After an evening at SHO Shaun Hergatt, it’s a long walk out–the restaurant has multiple dining rooms and encompasses 12,500 square feet. Traversing long red-lit corridors, and passing by glass walls stacked with wine bottles, you feel dubious. Not because SHO is a bad restaurant, far from it, but because you can’t imagine how the place is going to fill the seats.
Chef Shaun Hergatt is Australian by birth, and previously worked at Atelier. He specializes in a kind of modern French-Asian fusion. SHO is in the Setai–a building that is, per the website, “Part condominium. Part resort and spa. Part club.” Whatever that means. It’s smack in the Financial District, close by to the stock exchange, and conceived before the meltdown of 2008.
But SHO is no more expensive than others of its ilk. A two-course prix fix is $57–not a bargain, but not totally out-of-the-ordinary either, especially given the two rounds of amuse-bouches at the outset and flurry of petits fours at the end. What’s curious is the location. The Financial District is totally dead at night. At 8:30 on a Friday, the street was deserted, and the dining rooms were less than half full. Not only that, but on the same corner as the Setai’s entrance, several police officers were standing around, casually clutching machine guns. Eeek! Maybe there’s good reason that the FiDi is not restaurant-central.
But what about the food? It’s pretty great, if pricey. (Gael Greene recently called it “quite unexpectedly brilliant.”) Click through for more.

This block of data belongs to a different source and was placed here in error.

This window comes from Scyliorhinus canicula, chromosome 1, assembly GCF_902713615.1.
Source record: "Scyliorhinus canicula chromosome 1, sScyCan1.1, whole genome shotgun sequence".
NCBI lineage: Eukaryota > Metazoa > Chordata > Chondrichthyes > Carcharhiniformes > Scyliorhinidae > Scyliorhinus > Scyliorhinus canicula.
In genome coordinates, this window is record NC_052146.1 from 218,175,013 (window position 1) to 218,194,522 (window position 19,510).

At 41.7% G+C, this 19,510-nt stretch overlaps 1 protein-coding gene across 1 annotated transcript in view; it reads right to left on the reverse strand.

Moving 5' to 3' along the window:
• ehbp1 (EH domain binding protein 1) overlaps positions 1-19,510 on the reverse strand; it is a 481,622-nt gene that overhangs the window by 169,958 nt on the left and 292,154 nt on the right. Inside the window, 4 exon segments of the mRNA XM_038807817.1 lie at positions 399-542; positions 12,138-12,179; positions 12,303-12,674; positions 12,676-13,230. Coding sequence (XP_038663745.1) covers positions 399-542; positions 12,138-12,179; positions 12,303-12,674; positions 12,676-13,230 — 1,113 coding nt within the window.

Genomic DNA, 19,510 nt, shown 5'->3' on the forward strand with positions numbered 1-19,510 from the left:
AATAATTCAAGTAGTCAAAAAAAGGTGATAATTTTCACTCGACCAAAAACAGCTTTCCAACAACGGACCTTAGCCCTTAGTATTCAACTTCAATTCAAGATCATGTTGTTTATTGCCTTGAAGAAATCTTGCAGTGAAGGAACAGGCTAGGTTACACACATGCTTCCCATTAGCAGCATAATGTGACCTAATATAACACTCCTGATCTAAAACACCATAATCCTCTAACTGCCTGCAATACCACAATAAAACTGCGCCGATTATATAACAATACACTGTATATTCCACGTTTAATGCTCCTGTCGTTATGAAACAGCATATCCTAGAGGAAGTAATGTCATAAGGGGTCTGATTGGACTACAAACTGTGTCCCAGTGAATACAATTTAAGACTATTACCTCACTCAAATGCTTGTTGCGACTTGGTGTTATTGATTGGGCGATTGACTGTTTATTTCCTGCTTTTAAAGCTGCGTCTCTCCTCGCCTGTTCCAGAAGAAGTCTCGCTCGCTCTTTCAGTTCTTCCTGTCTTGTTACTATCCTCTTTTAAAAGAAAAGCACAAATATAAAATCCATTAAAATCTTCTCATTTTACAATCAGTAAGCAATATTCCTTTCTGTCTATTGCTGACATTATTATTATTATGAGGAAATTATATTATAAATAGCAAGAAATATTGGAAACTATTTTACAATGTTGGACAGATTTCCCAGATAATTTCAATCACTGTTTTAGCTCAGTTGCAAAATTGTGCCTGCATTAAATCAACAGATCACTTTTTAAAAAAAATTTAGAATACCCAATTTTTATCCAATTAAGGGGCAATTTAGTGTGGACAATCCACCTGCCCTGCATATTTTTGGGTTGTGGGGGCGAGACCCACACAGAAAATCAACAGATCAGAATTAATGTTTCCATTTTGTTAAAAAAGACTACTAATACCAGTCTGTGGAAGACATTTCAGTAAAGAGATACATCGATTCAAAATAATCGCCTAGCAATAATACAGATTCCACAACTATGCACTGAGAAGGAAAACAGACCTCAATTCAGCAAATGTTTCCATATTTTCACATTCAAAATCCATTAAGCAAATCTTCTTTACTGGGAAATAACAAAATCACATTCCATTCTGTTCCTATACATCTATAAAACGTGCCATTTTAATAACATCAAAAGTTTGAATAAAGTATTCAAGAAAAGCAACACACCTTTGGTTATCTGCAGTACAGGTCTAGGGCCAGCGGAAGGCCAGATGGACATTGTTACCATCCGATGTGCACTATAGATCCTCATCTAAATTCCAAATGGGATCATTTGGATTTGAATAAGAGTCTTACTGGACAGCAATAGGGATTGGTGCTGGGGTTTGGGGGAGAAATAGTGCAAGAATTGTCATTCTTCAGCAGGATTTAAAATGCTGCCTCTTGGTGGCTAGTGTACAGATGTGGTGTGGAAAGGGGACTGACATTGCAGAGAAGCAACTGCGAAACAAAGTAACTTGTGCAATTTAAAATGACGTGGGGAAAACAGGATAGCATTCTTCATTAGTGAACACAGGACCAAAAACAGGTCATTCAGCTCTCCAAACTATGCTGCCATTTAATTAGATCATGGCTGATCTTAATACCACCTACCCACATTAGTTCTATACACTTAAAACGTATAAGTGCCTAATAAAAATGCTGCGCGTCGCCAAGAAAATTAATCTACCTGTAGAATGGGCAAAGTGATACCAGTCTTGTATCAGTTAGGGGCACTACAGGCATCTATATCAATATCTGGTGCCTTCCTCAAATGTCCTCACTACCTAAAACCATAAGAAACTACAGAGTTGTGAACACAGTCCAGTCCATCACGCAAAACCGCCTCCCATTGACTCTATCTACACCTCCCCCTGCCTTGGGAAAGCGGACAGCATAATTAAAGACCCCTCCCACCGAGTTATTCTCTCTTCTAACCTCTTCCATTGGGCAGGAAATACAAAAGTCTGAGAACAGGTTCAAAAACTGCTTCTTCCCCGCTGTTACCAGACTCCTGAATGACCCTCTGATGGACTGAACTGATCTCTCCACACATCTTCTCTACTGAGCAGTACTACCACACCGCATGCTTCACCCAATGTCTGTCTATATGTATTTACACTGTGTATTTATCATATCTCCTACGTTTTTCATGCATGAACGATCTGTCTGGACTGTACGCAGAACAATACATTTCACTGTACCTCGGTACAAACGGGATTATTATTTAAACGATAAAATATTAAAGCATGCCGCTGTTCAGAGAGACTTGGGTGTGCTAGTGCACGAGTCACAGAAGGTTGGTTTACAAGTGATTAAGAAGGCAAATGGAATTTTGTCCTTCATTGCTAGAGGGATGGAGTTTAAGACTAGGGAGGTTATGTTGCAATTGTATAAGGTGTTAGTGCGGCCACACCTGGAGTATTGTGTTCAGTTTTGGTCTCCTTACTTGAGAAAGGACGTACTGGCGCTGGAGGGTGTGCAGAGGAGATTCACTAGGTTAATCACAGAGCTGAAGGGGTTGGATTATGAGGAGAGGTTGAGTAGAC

Service is very classic–white linens, chargers, and so on, plus two rounds of amuse-bouches (above is the second round: Squid in lime-fish sauce dressing; the beautiful little tomato is peeled), and the formal, synchronized setting down of plates. But the place doesn’t feel uptight or stodgy–servers manage to be both proper and friendly (but not too friendly!).
A first course of peaky toe crab and flying fish roe (above) was generous on the crustacean, and topped with galangal gelee and orange nubs of sea urchin. Even better was a starter of fried zucchini blossoms stuffed with blue spot prawns and lemongrass.
As for mains, Thai pepper steak is a good choice, mainly because it’s topped with a glazed beef cheek that you wish would last forever.
Instead of paying for dessert, rely on the salty caramel truffles included in the array of petits fours.
40 Broad Street, Second Floor
This article from the Village Voice Archive was posted on July 28, 2009